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The Troubling Equivalence of Citizen and Consumer
The Annals of the American Academy of Political and Social Science
Vol. 608, Politics, Social Networks, and the History of Mass Communications Research: Rereading Personal Influence (Nov., 2006), pp. 193-204
Published by: Sage Publications, Inc. in association with the American Academy of Political and Social Science
Stable URL: http://www.jstor.org/stable/25097861
Page Count: 12
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As Todd Gitlin observed in his 1978 critique of Personal Influence, Elihu Katz and Paul Lazarsfeld (1955) in that work treated consumer choices and political choices at the voting booth as methodologically equivalent. Many critics since have identified this purported equivalence as a flaw in American social science that reduces politics to consumer behavior. But is it a flaw? This article contends that consumer choices can be and have often been political; that political choices can be and often have been consumer-like; and that the distinction between citizen and consumer, intended to uphold the superiority of the citizen's role, in fact may itself be damaging to public life. It calls for a reconsideration of what the differences between the worlds of politics and consumption really are.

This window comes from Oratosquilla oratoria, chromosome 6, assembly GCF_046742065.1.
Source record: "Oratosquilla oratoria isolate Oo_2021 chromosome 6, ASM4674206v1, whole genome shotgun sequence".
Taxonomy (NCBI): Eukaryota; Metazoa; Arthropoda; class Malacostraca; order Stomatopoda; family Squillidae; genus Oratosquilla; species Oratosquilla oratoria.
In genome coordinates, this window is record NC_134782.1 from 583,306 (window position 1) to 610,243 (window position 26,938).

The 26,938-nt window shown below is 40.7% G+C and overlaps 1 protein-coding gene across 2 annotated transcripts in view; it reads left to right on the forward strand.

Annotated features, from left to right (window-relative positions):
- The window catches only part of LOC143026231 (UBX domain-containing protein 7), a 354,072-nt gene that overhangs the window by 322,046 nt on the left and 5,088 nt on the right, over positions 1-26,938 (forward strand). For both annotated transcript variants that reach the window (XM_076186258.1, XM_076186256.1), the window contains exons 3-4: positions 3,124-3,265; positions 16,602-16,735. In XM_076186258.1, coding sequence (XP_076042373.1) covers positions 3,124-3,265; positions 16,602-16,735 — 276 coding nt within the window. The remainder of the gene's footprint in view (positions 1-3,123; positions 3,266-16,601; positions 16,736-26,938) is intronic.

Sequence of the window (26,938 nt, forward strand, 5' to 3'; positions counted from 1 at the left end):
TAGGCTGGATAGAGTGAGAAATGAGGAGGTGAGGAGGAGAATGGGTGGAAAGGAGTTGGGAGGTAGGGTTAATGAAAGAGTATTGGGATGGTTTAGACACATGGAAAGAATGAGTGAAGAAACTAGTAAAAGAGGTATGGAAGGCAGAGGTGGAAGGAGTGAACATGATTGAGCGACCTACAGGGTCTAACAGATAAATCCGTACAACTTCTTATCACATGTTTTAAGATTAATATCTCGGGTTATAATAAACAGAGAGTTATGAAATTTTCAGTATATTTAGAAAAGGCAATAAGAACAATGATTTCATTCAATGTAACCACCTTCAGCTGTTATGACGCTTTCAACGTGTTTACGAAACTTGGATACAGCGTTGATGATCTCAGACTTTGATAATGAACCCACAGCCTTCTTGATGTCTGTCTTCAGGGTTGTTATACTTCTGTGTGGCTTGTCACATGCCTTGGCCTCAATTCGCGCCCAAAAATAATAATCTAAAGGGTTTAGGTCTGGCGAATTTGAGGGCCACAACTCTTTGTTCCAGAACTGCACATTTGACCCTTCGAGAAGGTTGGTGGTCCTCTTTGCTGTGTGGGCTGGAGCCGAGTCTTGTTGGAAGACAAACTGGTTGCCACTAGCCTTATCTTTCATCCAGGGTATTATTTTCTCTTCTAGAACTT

The Annals of the American Academy of Political and Social Science © 2006 American Academy of Political and Social Science